I guess I am beginning to understand George Bush's statement that he looked into Vladimir Putin and believed he saw a man with whom he can do business. Mr. Bush clearly has a skewed view of reality, because Putin is a guy who only does business on his terms.
President Putin, who runs his country as a quasi-dictatorship at this point, has jailed one of "the oligarchs," the cadre of super-rich quasi-mobster businessmen who dictate most of the economic activity in Russia because he threatened to contest Putin's political power. In one of those trumped-up sounding charges of corruption, Putin has had Mikhail Khodorovsky imprisoned on corruption charges as Khodorovsky's company, Yukos, the world's fourth largest oil company, was in the midst of negotiations with foreign investors to sell part of the firm. The sale would have freed Yukos from the strict control exerted by Putin.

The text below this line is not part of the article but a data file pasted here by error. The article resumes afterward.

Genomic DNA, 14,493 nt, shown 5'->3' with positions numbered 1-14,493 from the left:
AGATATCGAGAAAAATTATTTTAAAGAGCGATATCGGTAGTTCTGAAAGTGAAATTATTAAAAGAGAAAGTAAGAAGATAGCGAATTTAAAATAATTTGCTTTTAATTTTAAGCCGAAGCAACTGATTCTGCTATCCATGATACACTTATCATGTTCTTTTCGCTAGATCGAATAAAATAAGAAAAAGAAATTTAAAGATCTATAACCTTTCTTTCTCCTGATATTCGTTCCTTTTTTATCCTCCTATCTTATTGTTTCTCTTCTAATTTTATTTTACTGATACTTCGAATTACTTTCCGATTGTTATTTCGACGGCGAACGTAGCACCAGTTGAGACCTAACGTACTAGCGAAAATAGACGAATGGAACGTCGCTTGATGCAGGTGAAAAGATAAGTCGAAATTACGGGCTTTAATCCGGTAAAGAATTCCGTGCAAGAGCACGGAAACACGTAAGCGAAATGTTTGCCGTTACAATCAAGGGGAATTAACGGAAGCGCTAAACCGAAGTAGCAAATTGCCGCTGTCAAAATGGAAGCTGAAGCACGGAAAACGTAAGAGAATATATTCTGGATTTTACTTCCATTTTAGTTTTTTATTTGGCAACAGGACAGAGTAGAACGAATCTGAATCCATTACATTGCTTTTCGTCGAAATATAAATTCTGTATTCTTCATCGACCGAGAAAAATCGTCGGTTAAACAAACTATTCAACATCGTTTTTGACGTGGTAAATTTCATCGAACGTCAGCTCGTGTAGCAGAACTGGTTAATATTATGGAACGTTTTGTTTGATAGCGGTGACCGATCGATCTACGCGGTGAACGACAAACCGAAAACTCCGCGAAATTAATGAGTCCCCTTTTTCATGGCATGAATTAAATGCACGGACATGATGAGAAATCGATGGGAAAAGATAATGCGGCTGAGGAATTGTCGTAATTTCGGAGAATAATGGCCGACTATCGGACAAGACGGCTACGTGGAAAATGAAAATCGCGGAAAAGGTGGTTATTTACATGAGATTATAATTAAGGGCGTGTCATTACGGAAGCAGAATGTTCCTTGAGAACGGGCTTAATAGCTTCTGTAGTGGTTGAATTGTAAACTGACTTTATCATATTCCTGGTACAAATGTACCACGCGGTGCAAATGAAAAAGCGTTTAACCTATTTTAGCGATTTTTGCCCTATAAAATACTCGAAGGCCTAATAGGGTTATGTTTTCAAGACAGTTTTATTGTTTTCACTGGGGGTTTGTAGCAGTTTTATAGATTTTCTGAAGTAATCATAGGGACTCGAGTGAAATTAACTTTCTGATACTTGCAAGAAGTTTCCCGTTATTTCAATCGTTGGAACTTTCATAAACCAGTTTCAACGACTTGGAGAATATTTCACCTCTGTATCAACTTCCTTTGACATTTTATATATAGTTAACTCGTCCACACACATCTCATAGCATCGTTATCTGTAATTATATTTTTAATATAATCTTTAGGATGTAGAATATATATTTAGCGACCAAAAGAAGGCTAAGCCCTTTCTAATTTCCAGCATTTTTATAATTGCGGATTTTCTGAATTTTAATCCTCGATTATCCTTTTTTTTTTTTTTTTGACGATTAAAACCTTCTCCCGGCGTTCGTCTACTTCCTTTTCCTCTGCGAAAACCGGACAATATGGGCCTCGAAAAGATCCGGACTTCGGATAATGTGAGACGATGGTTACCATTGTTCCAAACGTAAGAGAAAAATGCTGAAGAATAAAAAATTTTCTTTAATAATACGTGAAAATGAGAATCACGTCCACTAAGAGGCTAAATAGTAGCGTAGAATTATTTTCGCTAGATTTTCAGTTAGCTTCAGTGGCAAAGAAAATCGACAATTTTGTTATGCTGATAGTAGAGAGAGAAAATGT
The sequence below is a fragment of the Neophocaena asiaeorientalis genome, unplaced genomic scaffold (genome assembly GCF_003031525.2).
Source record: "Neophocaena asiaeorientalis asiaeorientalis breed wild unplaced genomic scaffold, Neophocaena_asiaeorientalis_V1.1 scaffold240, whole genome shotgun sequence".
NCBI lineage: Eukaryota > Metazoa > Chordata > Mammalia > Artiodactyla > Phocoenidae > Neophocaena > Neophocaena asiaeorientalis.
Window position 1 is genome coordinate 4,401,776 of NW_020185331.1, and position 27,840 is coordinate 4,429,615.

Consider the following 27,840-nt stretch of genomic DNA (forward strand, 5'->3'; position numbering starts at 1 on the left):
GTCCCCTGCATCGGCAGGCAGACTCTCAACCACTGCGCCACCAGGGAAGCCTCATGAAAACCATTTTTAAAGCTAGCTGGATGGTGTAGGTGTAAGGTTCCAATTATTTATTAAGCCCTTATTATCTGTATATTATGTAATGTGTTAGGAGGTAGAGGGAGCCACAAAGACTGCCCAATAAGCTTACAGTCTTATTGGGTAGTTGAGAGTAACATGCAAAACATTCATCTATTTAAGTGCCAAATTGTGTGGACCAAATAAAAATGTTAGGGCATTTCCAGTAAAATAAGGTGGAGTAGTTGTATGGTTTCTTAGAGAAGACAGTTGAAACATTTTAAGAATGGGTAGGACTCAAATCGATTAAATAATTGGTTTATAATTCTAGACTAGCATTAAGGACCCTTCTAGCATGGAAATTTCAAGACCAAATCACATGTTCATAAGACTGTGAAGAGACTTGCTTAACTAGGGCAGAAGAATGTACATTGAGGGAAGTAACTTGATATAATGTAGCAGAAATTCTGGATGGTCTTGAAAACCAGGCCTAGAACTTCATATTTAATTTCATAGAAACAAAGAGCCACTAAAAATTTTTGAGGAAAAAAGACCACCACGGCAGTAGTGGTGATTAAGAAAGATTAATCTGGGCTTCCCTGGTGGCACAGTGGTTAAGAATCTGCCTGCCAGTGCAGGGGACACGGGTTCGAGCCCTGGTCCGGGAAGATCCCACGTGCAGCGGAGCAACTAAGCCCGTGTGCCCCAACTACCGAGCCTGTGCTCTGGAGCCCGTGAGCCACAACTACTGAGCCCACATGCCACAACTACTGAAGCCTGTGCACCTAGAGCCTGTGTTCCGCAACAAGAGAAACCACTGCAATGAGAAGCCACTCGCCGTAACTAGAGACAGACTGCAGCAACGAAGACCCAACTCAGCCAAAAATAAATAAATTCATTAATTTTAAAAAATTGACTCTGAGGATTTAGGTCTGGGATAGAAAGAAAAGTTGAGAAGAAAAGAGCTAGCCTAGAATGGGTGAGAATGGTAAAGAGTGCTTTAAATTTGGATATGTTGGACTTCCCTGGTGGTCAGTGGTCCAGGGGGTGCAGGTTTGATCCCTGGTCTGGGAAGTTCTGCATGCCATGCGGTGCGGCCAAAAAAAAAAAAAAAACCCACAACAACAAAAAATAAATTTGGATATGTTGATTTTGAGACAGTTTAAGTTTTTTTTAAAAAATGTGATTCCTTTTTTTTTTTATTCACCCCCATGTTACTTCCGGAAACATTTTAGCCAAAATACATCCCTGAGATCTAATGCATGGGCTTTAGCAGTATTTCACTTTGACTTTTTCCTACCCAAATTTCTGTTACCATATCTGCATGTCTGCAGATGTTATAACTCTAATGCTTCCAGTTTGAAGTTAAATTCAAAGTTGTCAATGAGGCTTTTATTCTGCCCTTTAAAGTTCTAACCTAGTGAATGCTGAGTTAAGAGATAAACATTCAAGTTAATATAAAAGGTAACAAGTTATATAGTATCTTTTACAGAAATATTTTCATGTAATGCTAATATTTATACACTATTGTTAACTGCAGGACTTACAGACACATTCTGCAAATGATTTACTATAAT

Russians, who have had to endure the concentration of wealth and power in the hands of a very few people in the wake of the collapse of the Soviet Union, another centralized regime, are going to pay for this kind of conceit on Putin's part with an even longer economic winter. It also suggests that, should the U.S. and Russia come to some geopolitical loggerhead, the only option will be a catastrophic showdown between Bush and Putin, neither of whom seem to understand anything other than blunt force.Posted by Mitch Ratcliffe at October 27, 2003 09:56 AM | TrackBack